A single strong vertical alignment throughout the dialog may not work, especially is there is a different number of controls on each row. There is a need to be able to control how controls are aligned and sized. Use breaks and spacers to create more sophisticated layouts.

Vertical Break

Tables in a .DynamicLayout() can be separated using the .BeginVertical() and .EndVertical. The dynamic layout intrinsically starts with a vertical section. Additional breaks between tables can be created by placing a vertical break. The next .AddRow() will start a new table and the strong vertical alignment with previous rows is broken.

The example below shows how the justification of the rows does not have to lie within a single grid:

/images/eto-layouts-vertical-break.png

layout = forms.DynamicLayout()
layout.Spacing = drawing.Size(5, 5)

layout.AddRow('Camera:')

layout.BeginVertical()
layout.AddRow(label-name, textbox1)
layout.AddRow(label-lens, textbox2)
layout.AddRow(label-projection, textbox3)
layout.EndVertical()

layout.BeginVertical()
layout.AddRow(None, button-OK, button-cancel, None)
layout.EndVertical()

In addition to the .BeginVertical() there is also .BeginHorizontal() and.BeginCentered() to start new sections. For detail on these, look in the comments in the Eto DynamicLayout.cs file

None spacer

Using the None value in Python, spacers can be added in cells or as rows. None spacers will dynamically resize to fit the space needed. For instance use None to fill cells on rows to correctly layout a dialog:

/images/eto-layouts-vertical-None.png

layout = forms.DynamicLayout()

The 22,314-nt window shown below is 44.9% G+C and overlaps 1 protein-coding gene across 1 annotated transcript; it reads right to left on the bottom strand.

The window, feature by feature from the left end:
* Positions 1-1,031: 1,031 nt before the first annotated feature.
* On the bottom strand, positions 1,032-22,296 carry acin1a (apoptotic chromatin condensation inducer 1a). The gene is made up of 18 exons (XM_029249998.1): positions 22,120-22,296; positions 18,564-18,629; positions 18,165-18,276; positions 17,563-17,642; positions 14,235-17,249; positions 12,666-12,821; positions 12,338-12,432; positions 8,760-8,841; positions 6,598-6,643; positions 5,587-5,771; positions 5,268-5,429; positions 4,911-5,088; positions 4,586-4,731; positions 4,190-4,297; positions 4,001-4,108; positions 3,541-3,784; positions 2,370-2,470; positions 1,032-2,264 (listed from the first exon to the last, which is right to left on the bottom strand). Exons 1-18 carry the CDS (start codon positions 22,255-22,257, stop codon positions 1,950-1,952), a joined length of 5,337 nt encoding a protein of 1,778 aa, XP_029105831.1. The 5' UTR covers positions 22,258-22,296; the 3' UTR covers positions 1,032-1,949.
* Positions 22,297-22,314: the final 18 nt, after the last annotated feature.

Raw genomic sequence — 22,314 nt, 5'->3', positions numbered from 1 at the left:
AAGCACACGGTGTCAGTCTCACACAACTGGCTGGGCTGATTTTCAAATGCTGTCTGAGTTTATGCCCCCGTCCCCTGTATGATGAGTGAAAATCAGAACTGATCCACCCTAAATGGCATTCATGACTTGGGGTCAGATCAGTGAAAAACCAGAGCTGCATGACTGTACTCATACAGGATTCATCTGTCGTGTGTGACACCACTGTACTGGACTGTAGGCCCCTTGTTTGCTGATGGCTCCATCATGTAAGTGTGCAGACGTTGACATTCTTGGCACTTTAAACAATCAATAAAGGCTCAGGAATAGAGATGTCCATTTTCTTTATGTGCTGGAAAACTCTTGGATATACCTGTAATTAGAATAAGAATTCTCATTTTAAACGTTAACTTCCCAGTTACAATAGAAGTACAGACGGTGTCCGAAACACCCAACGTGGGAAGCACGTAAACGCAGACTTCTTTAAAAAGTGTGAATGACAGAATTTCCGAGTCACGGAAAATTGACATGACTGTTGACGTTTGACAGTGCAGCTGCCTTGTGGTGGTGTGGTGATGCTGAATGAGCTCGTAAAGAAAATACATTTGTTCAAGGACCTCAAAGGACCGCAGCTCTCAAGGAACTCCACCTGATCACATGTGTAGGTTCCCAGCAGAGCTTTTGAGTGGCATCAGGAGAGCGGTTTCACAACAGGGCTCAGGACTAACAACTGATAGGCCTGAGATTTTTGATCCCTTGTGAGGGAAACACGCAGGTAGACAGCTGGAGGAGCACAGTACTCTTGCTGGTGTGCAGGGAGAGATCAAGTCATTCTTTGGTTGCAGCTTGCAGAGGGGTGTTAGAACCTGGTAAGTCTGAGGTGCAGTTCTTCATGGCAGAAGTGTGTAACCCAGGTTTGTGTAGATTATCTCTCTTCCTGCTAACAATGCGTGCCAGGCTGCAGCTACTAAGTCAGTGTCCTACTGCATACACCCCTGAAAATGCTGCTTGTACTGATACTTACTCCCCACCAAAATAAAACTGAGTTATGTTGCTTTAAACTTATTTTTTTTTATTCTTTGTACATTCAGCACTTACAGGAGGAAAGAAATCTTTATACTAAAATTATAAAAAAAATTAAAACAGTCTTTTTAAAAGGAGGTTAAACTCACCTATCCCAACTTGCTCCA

layout.Spacing = drawing.Size(5, 5)

layout.BeginVertical()
layout.AddRow(label-resolution, None)
layout.AddRow(label-height, textbox2)
layout.AddRow(label-width, textbox3)
layout.AddRow(None, checkbox)
layout.EndVertical()

layout.BeginVertical()
layout.AddRow(None, button-OK, button-cancel, None)
layout.EndVertical()

Add Separate Row

The AddSeparateRow() method creates a single row of controls separated both horizontally and vertically from adjacent tables all in one single statement. The code below creates the same dialog as above, but uses the .AddSeparateRow() method:

/images/eto-layouts-separaterow.png

layout = forms.DynamicLayout()
layout.Spacing = drawing.Size(5, 5)

layout.AddRow('Camera:')

layout.BeginVertical()
layout.AddRow(label-name, textbox1)
layout.AddRow(label-lens, textbox2)
layout.AddRow(label-projection, textbox3)
layout.EndVertical()

layout.AddSeparateRow(None, button-OK, button-cancel, None)

The layout.AddSeparateRow(None, button-OK, button-cancel, None) row is functionally equivalent to:

layout.BeginVertical()
layout.BeginHorizontal()
layout.AddRow(None, button-OK, button-cancel, None)
layout.EndHorizontal()
layout.EndVertical()

This makes AddSeparateRow() very convenient to create a set of OK and Cancel buttons row at the bottom of a dialog box.

Additional Samples

Now with some understanding of Eto Layouts, take a look at some of the Sample dialogs in the Python Developer Samples Repo:

  1. A very simple dialog
  2. Rebuild curve Dialog
  3. Capture a view dialog
  4. Collapsible controls on a Dialog